Tuesday, September 25, 2007

Storm-Based Warning System - October 1, 2007

Next week, the National Weather Service will roll out a new way to warn the public about severe weather. The new "Storm-Based Warning" system will begin on October 1st, 2007. The linked article above describes it well. There is also an FAQ document available.

What this means is that when a warning is issued, it won't necessarily be issued for an entire county, but instead, for the areas the storm may track. So it will not be uncommon to hear that Northwestern Christian and Southwestern Greene are under a warning. This has been used already in some degree by the fine folks at the National Weather Service in the description of a warning.

The big change will be the graphical interpretation of the warning. In the image from NOAA, you can see how the old system looks compared to the new one. In this example, it shows how 3 tornado warnings issued in the two different systems results in 70% less area and ~600,000 less people warned. In this example, that's quite a big difference.

For those with weather alert radios that alert by county, that should all continue to work as it has been. According to the FAQ, down the road, extended codes may be released to allow radios to alert by storm, and not by whole county.

My take: When it comes to the text of the actual warning, our local NWS office in Springfield, MO has been very good about listing specific parts of counties when appropriate. However, this will be a pretty big deal when it comes to looking at warnings on a screen and automated systems.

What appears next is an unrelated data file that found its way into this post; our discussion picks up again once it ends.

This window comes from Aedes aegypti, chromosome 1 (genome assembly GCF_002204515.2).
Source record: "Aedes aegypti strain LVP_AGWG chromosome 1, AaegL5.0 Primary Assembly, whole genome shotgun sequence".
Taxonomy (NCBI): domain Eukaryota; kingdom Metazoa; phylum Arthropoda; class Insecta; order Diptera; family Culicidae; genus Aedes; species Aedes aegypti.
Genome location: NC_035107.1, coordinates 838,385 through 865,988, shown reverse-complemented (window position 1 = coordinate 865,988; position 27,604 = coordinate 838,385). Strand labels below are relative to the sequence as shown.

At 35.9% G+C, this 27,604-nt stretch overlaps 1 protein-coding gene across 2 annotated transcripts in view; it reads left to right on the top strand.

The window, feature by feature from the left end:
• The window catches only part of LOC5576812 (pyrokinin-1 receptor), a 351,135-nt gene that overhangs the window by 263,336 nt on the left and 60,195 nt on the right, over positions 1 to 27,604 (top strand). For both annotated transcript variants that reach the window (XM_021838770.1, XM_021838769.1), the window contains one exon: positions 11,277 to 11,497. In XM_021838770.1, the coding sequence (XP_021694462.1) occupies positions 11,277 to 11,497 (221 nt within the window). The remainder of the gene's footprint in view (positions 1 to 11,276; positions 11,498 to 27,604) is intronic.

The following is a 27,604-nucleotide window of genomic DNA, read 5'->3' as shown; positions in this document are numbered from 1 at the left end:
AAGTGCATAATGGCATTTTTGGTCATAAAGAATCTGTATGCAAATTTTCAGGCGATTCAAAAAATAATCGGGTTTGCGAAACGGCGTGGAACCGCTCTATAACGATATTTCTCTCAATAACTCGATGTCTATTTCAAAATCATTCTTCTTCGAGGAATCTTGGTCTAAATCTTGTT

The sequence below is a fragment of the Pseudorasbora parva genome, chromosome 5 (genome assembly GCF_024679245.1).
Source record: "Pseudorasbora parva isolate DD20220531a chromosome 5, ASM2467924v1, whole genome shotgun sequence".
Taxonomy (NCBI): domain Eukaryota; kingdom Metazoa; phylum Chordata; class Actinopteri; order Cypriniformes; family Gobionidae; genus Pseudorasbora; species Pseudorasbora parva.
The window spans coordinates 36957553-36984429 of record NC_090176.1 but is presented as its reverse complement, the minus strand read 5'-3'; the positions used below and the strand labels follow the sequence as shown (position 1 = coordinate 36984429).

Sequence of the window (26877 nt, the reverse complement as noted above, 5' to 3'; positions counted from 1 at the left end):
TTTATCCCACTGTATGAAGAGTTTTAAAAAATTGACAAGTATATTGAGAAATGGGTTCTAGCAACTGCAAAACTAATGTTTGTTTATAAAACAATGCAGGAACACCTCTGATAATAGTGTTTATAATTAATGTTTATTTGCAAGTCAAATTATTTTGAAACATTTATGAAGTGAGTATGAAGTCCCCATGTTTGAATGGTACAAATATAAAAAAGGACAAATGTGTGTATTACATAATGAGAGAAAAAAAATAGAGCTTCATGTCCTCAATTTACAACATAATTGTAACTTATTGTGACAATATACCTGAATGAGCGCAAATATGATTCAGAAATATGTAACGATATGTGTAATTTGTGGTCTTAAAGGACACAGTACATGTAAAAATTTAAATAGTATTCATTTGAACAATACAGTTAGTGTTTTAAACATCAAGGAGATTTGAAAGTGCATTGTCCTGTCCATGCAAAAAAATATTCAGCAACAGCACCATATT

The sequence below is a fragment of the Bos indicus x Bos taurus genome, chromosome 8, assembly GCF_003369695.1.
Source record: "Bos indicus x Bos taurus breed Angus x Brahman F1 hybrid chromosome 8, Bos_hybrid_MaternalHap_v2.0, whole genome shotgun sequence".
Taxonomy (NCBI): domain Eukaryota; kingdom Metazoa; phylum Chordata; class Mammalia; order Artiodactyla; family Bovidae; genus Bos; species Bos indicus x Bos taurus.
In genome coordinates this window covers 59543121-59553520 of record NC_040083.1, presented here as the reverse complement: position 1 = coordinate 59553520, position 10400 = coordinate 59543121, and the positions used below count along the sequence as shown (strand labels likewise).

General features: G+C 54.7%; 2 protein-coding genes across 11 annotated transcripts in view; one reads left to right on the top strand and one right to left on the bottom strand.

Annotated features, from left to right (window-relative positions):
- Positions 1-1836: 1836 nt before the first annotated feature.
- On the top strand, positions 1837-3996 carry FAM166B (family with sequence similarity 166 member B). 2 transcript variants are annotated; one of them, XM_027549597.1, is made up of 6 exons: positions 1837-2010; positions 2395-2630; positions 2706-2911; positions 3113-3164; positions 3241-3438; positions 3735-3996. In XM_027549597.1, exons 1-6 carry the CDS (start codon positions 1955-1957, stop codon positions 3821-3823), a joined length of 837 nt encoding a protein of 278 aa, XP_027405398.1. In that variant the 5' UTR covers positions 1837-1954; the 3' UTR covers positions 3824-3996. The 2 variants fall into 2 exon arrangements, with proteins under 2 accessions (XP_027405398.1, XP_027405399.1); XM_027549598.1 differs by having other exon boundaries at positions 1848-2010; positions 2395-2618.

Sniderman said...

Unfortunately, most -- maybe all-- tv stations won't be able to show the polygonal warnings yet as the technology (last I heard) wasn't available.

However, polygonal warnings have been issued for a while if you've been stormtracking with the Gibson Ridge Level 3 Radar Tool. Highly recommend it.

JMo said...

I love GRLevel3. It rocks the house. You answered a big question I had about the TV graphics, thanks for the info.

Weather Underground uses that technology too. You get pager based warnings by the location of your city, not what county you are in. For example (for those who aren't Sniderman and may not follow what I mean), if Greene county mainly falls in the polygon, and Christian isn't listed as a warned county, I get alerted for Nixa if it fits in the polygon. Pretty cool.

Max said...

I've become a big fan of Weather Underground and love some of the use of storm movement. I'd love to have GR3 but it is just to much for my budget.

Anyway, the new warning system will definitely be interesting. I'd like to see how it might impact some counties skywarn groups.